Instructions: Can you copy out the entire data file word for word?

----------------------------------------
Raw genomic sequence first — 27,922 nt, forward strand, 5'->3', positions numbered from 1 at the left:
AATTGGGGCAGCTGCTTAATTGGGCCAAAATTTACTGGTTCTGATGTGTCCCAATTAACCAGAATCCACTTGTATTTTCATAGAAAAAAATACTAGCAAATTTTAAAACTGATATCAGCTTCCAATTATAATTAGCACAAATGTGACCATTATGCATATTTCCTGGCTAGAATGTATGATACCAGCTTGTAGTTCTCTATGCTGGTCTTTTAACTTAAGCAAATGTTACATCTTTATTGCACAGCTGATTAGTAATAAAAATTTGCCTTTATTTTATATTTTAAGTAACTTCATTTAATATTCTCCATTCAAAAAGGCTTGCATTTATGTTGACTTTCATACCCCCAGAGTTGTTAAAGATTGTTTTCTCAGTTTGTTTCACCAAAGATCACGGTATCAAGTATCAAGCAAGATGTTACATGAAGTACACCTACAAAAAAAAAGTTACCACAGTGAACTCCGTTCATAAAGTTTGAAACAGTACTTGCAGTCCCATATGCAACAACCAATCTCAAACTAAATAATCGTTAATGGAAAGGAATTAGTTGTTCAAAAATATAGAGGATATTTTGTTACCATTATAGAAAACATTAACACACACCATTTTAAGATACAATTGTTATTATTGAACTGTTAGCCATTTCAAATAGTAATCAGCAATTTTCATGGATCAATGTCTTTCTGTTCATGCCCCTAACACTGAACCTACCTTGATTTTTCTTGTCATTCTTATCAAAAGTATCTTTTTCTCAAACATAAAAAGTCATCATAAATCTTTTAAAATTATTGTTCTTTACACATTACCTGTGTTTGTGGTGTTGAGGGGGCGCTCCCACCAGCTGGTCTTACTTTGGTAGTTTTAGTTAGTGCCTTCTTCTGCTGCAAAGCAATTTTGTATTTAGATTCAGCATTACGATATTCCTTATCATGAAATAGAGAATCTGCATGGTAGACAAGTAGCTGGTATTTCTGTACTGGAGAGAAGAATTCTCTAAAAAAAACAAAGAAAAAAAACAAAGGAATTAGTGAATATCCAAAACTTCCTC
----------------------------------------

Raw genomic sequence first — 27,922 nt, forward strand, 5'->3', positions numbered from 1 at the left:
AATTGGGGCAGCTGCTTAATTGGGCCAAAATTTACTGGTTCTGATGTGTCCCAATTAACCAGAATCCACTTGTATTTTCATAGAAAAAAATACTAGCAAATTTTAAAACTGATATCAGCTTCCAATTATAATTAGCACAAATGTGACCATTATGCATATTTCCTGGCTAGAATGTATGATACCAGCTTGTAGTTCTCTATGCTGGTCTTTTAACTTAAGCAAATGTTACATCTTTATTGCACAGCTGATTAGTAATAAAAATTTGCCTTTATTTTATATTTTAAGTAACTTCATTTAATATTCTCCATTCAAAAAGGCTTGCATTTATGTTGACTTTCATACCCCCAGAGTTGTTAAAGATTGTTTTCTCAGTTTGTTTCACCAAAGATCACGGTATCAAGTATCAAGCAAGATGTTACATGAAGTACACCTACAAAAAAAAAGTTACCACAGTGAACTCCGTTCATAAAGTTTGAAACAGTACTTGCAGTCCCATATGCAACAACCAATCTCAAACTAAATAATCGTTAATGGAAAGGAATTAGTTGTTCAAAAATATAGAGGATATTTTGTTACCATTATAGAAAACATTAACACACACCATTTTAAGATACAATTGTTATTATTGAACTGTTAGCCATTTCAAATAGTAATCAGCAATTTTCATGGATCAATGTCTTTCTGTTCATGCCCCTAACACTGAACCTACCTTGATTTTTCTTGTCATTCTTATCAAAAGTATCTTTTTCTCAAACATAAAAAGTCATCATAAATCTTTTAAAATTATTGTTCTTTACACATTACCTGTGTTTGTGGTGTTGAGGGGGCGCTCCCACCAGCTGGTCTTACTTTGGTAGTTTTAGTTAGTGCCTTCTTCTGCTGCAAAGCAATTTTGTATTTAGATTCAGCATTACGATATTCCTTATCATGAAATAGAGAATCTGCATGGTAGACAAGTAGCTGGTATTTCTGTACTGGAGAGAAGAATTCTCTAAAAAAAACAAAGAAAAAAAACAAAGGAATTAGTGAATATCCAAAACTTCCTC